We would also recommend bringing confirmation of your scheduled appointment, be it an email, letter or text to ensure an easy process for the vehicle owner and the testing centre.
What is checked during an MOT?
The full list of what is inspected during an MOT test is understandably extensive and detailed, and whilst you can find that full list on the Gov. website, the key inspection areas include:
- Lights and Signals: All lights on the vehicle, including headlights, brake lights, indicators, hazard lights, fog lights, and number plate lights.
- Steering and Suspension: The examiner will assess the vehicle's steering system for excessive wear or play and check the suspension for signs of damage.
- Brakes: The braking system, including the brake pads, discs, drums, and brake fluid will be examined to ensure they are in good working condition.
- Tires and Wheels: The condition of the tires, including tread depth and overall condition, will be checked.
- Seats and Seatbelts: The seats and seatbelts will be inspected for safety, ensuring they are securely attached and function correctly.
- Exhaust and Emissions: The exhaust system will be checked for leaks, excessive noise, and the presence of emissions control equipment. The vehicle's emissions will also be tested to ensure they comply with environmental standards.
- Body and Structure: The body and structure of the vehicle will be examined for corrosion, damage, or any sharp edges that could pose a safety risk.
- Horn: The horn will be tested to ensure it functions correctly.
- Wipers and Washers: The windscreen wipers and washers will be inspected to ensure they effectively clear the windscreen.
- Electrical Systems: The examiner will assess the vehicle's electrical systems, including the battery, wiring, and dashboard warning lights.
What happens when you fail your MOT?
If your vehicle fails its MOT, the following steps are typically taken:
- Failure Notice: The MOT tester will provide you with a VT30, commonly referred to as a Failure Notice. This document lists the reasons why your vehicle failed the test and includes details of the issues that need to be addressed.
- Advisory Items: On top of the failure points, the MOT tester may also list advisory items. These are issues that are not severe enough to cause a failure but are worth noting as they may require attention in the future.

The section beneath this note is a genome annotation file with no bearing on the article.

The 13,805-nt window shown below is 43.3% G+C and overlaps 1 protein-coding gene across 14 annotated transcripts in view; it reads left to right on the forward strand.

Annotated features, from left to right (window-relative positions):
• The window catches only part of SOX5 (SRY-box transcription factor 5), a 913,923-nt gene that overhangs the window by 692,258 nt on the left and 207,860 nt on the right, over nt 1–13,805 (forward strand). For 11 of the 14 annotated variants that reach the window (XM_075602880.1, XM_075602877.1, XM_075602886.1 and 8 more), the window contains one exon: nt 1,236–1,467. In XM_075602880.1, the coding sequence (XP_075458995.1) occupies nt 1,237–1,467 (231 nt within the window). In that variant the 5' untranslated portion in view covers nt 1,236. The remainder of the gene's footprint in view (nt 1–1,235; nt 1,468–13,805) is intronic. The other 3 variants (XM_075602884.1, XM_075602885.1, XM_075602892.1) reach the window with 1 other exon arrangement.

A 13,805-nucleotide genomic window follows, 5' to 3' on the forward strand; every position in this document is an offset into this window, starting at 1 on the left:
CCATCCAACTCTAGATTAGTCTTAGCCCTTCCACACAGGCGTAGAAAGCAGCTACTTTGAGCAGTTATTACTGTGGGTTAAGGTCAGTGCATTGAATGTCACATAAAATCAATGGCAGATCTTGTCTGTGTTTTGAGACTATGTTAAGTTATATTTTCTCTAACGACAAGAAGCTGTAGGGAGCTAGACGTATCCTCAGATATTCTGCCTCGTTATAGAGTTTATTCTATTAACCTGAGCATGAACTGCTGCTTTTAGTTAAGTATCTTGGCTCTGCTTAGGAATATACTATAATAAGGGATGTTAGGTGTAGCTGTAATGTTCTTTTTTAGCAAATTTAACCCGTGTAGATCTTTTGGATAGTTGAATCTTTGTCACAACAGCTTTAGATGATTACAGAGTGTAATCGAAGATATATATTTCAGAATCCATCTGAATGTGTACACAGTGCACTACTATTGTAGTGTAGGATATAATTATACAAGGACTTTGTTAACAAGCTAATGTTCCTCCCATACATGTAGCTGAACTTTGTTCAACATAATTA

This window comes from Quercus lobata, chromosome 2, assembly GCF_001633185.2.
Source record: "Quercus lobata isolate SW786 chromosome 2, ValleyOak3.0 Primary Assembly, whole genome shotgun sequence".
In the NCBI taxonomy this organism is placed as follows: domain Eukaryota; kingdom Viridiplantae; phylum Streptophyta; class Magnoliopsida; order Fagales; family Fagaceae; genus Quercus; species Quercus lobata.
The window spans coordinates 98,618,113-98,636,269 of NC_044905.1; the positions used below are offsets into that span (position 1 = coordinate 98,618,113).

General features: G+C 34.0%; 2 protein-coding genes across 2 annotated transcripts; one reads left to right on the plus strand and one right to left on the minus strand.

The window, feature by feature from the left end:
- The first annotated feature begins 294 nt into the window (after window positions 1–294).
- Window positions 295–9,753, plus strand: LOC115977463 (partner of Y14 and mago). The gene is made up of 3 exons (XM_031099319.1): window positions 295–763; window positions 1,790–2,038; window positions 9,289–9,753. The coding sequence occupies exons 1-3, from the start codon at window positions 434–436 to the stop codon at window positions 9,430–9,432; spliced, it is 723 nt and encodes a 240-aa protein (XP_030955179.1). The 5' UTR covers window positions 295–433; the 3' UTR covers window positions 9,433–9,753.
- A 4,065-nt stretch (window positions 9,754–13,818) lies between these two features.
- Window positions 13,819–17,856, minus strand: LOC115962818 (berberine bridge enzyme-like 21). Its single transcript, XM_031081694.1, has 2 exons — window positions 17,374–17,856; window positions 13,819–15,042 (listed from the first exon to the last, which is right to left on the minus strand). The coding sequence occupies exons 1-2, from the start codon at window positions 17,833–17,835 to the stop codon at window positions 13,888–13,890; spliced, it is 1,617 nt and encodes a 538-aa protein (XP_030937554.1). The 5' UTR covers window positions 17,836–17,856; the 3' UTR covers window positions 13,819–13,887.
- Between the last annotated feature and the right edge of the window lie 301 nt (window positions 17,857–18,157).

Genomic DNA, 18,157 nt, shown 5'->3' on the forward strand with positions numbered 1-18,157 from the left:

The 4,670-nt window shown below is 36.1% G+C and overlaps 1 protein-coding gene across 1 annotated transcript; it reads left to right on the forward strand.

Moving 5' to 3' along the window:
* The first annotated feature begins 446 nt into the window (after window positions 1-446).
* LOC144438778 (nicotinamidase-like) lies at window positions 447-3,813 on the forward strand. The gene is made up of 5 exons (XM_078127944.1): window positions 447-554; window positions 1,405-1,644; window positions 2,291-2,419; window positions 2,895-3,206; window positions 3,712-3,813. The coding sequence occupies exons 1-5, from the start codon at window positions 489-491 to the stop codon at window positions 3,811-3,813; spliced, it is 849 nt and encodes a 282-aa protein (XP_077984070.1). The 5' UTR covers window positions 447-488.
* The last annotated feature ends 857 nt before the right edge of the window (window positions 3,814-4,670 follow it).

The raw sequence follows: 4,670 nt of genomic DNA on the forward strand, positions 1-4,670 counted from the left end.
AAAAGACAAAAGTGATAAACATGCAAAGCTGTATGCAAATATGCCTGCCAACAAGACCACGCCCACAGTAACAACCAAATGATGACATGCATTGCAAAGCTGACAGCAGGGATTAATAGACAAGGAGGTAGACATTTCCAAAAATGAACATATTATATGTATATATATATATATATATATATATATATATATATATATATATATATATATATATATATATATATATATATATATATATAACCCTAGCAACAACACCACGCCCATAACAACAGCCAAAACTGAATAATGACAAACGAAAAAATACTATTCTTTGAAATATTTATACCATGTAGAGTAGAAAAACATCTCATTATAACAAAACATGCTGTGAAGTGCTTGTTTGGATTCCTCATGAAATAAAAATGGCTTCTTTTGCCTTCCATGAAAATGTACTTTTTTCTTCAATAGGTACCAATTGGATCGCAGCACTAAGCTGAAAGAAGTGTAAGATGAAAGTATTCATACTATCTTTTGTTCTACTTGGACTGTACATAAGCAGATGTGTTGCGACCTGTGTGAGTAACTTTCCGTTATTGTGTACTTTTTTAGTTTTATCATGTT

- Repairs: To make your vehicle roadworthy and compliant with the necessary safety and environmental standards, you'll need to address the defects mentioned in the failure notice. You have the option to have the necessary repairs carried out at the same MOT testing centre, or at a different garage of your choice.
- Retest: Once the repairs are completed, you can book a retest at the same MOT testing centre, or another approved facility.
Are MOT retests free?
Whilst it’s not a legal requirement for MOT retests to be free or a reduced price, the majority of MOT test centres will offer a reduced price if you return the vehicle for a retest within a certain timeframe (usually within ten working days). At a reduced rate retest, the testing centre will normally only check the parts of a car that originally failed the full MOT test.
However if you fail to return the vehicle within the given timeframe, you’re likely to be charged for another full MOT test, so we’d encourage getting those failing components fixed as soon as possible.
MOTs in Exeter
If the deadline for your next MOT is approaching and you’re looking for MOT Test Centres in Exeter, then that’s when Tangelo Auto Centre steps in!
Open from Monday to Saturday, our team of expert technicians offer decades of industry experience to not only maintain your vehicle’s health and value, but reduce the risk of breakdown, giving you that all-important peace of mind on the open road.
Click here to book an MOT, or to find out more about Tangelo Auto Centre please just get in touch with the team by calling 01395 201222 or emailing [email protected]. If you have any more questions, there’s a good chance we’ve already answered them in our Auto Centre FAQs!